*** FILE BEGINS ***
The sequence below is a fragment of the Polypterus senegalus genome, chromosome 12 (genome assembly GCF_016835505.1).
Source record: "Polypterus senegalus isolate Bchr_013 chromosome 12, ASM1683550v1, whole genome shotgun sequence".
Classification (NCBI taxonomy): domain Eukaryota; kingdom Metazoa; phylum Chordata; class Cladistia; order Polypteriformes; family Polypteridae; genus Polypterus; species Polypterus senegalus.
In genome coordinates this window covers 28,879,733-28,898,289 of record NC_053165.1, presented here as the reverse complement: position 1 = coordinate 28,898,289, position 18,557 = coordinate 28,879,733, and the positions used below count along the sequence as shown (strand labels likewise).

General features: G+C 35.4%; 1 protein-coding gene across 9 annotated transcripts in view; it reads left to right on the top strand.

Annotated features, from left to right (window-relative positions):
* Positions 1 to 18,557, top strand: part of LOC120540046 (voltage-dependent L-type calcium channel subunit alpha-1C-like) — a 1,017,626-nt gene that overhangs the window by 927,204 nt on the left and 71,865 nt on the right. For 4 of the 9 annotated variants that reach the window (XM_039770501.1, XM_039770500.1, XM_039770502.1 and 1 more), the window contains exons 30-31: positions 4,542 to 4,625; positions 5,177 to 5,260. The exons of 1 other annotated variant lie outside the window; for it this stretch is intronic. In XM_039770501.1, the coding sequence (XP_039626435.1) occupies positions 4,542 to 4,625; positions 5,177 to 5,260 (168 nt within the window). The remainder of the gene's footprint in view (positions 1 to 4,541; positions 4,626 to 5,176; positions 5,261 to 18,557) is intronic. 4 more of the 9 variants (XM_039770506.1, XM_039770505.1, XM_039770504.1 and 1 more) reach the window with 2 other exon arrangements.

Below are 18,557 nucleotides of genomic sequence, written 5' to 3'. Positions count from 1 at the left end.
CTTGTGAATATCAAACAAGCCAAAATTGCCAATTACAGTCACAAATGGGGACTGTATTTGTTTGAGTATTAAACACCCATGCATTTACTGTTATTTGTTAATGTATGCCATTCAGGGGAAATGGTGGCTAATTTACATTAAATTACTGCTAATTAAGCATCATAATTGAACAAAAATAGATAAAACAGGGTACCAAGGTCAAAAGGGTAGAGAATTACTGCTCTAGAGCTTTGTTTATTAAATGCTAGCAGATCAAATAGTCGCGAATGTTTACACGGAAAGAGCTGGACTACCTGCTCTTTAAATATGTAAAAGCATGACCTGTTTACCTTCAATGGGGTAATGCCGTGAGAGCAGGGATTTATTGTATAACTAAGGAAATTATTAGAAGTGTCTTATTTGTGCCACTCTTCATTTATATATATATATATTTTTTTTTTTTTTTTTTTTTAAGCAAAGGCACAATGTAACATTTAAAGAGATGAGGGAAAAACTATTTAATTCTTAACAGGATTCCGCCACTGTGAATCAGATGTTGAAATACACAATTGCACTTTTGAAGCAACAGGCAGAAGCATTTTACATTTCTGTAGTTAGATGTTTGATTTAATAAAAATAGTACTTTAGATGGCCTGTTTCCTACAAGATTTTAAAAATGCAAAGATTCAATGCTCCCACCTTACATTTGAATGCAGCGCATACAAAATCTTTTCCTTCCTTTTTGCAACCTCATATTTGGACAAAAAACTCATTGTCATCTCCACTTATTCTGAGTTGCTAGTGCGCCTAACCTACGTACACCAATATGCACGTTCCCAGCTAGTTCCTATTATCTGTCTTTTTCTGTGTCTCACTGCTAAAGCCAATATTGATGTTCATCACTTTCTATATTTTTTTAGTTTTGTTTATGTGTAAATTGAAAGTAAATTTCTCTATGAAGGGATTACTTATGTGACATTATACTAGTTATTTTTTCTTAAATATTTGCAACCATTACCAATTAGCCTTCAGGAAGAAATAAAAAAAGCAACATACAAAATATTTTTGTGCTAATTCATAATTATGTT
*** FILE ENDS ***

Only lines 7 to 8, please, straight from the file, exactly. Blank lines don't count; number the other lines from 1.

* Positions 1 to 18,557, top strand: part of LOC120540046 (voltage-dependent L-type calcium channel subunit alpha-1C-like) — a 1,017,626-nt gene that overhangs the window by 927,204 nt on the left and 71,865 nt on the right. For 4 of the 9 annotated variants that reach the window (XM_039770501.1, XM_039770500.1, XM_039770502.1 and 1 more), the window contains exons 30-31: positions 4,542 to 4,625; positions 5,177 to 5,260. The exons of 1 other annotated variant lie outside the window; for it this stretch is intronic. In XM_039770501.1, the coding sequence (XP_039626435.1) occupies positions 4,542 to 4,625; positions 5,177 to 5,260 (168 nt within the window). The remainder of the gene's footprint in view (positions 1 to 4,541; positions 4,626 to 5,176; positions 5,261 to 18,557) is intronic. 4 more of the 9 variants (XM_039770506.1, XM_039770505.1, XM_039770504.1 and 1 more) reach the window with 2 other exon arrangements.

Below are 18,557 nucleotides of genomic sequence, written 5' to 3'. Positions count from 1 at the left end.